Pedro Goyena

Pedro Goyena ( Buenos Aires 24 as July as 1843 ; 17 as maypole as 1892 ) was a lawyer , writer and politician Argentine . He played a leading role in Argentina ‘s history for its strong opposition to secularism that characterized the so – called Generation of 80 who ruled the country from the second half of the nineteenth century and the first decades of the twentieth century. It was along with José Manuel Estrada and Emilio Lamarca one of the main representatives of the Catholic thought of that period in his country.


He was the son of Pedro Regalado Goyena and of Emilia del Río and Perdriel. 1 Graduated from the Central National College , he graduated as a doctor in jurisprudence in 1869 and a lawyer in 1872. Even before he was received he was professor of philosophy at the National College and since 1869 at the University of Buenos Aires , teaching philosophy. 2

He was provincial deputy from 1865 to 1867 and from 1870 to 1872, constituent of the province of Buenos Aires between 1870 and 1873, deputy to the Congress of the Nation (1873 to 1874), provincial senator (1877-1878) and again national deputy of 1880 to 1884 and between 1886 and 1890. 1

In 1874 he assumed the chair of Roman Law at the University of Buenos Aires that had been vacated after the departure of Vicente Fidel López . 3 He also stood out as a journalist , among others from Revista Argentina y la Unión, who directed with José Manuel Estrada and Tristán Achával Rodríguez , where he defended and argued his positions against the liberal reforms of the governments of that time, whose main representative Was Julio A. Roca .

Particularly important was his performance at the Pedagogical Congress of 1882 where he argued that the common public school should be Catholic having a hard debate with Leandro Alem . Consequently, he opposed the Law 1420 of 1884 on free and compulsory public education, which established the secular public school. He also opposed and represented the opinion of Catholic thought against the Civil Marriage Law enacted in 1888, arguing that the only type of marriage that was to be recognized by the State was that which is realized and registered by the Catholic Church. His ability as a speaker and polemicist were remarkable.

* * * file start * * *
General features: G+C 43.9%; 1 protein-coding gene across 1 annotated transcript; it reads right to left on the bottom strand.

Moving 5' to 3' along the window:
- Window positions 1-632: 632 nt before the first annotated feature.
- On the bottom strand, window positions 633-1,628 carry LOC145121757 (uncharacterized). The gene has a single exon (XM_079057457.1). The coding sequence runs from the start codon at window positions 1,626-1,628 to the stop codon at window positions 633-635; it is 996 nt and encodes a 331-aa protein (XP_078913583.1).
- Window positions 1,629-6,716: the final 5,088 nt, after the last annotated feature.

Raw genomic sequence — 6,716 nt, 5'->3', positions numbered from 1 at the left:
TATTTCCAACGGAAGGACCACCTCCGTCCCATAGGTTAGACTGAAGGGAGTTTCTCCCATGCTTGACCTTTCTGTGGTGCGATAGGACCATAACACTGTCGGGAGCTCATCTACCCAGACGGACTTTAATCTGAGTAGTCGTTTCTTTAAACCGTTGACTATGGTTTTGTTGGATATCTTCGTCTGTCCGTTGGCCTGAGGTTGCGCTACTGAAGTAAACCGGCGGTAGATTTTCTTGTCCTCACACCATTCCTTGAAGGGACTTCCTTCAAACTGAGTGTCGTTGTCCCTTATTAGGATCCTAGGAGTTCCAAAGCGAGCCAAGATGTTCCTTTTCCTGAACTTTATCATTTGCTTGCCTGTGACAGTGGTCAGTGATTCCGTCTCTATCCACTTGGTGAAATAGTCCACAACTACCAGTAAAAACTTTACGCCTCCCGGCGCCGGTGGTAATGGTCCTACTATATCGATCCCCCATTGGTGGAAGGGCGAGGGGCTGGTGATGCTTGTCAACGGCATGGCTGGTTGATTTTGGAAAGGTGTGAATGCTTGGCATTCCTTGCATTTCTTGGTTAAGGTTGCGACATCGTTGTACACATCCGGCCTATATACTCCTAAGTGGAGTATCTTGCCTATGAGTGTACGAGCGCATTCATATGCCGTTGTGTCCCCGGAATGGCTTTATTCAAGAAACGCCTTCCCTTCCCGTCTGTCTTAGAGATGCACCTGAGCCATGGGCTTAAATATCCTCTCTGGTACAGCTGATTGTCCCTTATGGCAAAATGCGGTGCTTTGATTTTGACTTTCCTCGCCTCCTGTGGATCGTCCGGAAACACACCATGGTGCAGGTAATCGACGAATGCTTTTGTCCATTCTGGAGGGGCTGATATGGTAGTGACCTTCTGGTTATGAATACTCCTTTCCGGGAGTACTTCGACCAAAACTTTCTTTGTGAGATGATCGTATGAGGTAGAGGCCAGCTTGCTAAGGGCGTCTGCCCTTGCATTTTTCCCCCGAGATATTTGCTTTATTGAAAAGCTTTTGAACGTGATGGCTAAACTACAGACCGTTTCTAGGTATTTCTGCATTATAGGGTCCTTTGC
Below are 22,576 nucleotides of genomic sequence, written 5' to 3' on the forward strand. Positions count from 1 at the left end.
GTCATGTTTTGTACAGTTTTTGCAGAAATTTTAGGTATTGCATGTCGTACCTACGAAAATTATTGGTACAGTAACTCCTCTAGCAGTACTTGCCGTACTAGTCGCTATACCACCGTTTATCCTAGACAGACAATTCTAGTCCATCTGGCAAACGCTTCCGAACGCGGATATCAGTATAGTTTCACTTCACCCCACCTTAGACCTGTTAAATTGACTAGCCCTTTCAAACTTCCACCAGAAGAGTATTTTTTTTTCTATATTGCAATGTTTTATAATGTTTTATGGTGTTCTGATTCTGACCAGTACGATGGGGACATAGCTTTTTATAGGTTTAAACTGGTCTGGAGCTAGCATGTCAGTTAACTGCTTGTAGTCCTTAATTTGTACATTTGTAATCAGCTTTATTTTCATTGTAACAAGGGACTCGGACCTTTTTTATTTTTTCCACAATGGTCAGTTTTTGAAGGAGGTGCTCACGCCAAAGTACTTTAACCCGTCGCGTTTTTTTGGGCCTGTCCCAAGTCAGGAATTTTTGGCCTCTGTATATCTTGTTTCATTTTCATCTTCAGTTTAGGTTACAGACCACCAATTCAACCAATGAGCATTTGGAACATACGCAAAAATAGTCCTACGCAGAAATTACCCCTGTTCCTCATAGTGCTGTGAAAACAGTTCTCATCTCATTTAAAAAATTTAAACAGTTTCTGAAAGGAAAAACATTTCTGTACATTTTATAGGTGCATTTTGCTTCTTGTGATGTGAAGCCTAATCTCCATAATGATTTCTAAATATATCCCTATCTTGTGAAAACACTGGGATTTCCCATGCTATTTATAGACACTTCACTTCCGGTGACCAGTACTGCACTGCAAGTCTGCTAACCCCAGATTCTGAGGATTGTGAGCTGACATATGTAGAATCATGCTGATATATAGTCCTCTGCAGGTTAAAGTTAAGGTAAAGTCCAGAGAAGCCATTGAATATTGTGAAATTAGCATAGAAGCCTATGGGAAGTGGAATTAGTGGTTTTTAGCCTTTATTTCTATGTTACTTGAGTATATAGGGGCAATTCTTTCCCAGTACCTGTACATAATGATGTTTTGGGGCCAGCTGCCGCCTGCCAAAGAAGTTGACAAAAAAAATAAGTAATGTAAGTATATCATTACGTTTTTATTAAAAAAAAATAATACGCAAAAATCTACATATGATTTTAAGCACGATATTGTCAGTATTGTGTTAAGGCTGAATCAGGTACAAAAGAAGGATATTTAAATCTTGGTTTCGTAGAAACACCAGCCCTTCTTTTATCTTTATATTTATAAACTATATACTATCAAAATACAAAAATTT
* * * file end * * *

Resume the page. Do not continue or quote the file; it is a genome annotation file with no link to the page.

In 1885 he was appointed first vice-president of the recently founded Catholic Union whose presidency exercised Jose Manuel Estrada . 4

Shortly before his death, and led by his position opposed to lay liberalism, he joined the heterogeneous opposition arch that integrated the Civic Union .

He died in his house of San José de Flores in May of 1892 victim of a pneumonia. In his funeral, President Carlos Pellegrini called him ” one of the most brilliant and high manifestations of the Argentine intellectuality, one of the healthiest and noblest characters, one of the most honest and purest lives .” 1

In the city of Buenos Aires they are honored two streets: one in Puerto Madero bordering the coast, and the other an avenue that crosses the neighborhood of Caballito , starting at the border with Boedo and ending at the one corresponding to Flores .

Such is the liberalism condemned by the Church: application of materialism and atheism to civil life. – Pedro Goyena 5


  1. ↑ Jump to:a b c Vicente Osvaldo Cutolo , New Argentine biographical dictionary , Volume III, p.430 / 2, Elche, Buenos Aires, 1971
  2. Back to top↑ Gelly and Obes, p. 157
  3. Back to top↑ Gelly and Obes, p. 159
  4. Back to top↑ Argentine Christian Democracy
  5. Back to top↑ Gelly and Obes, p. 172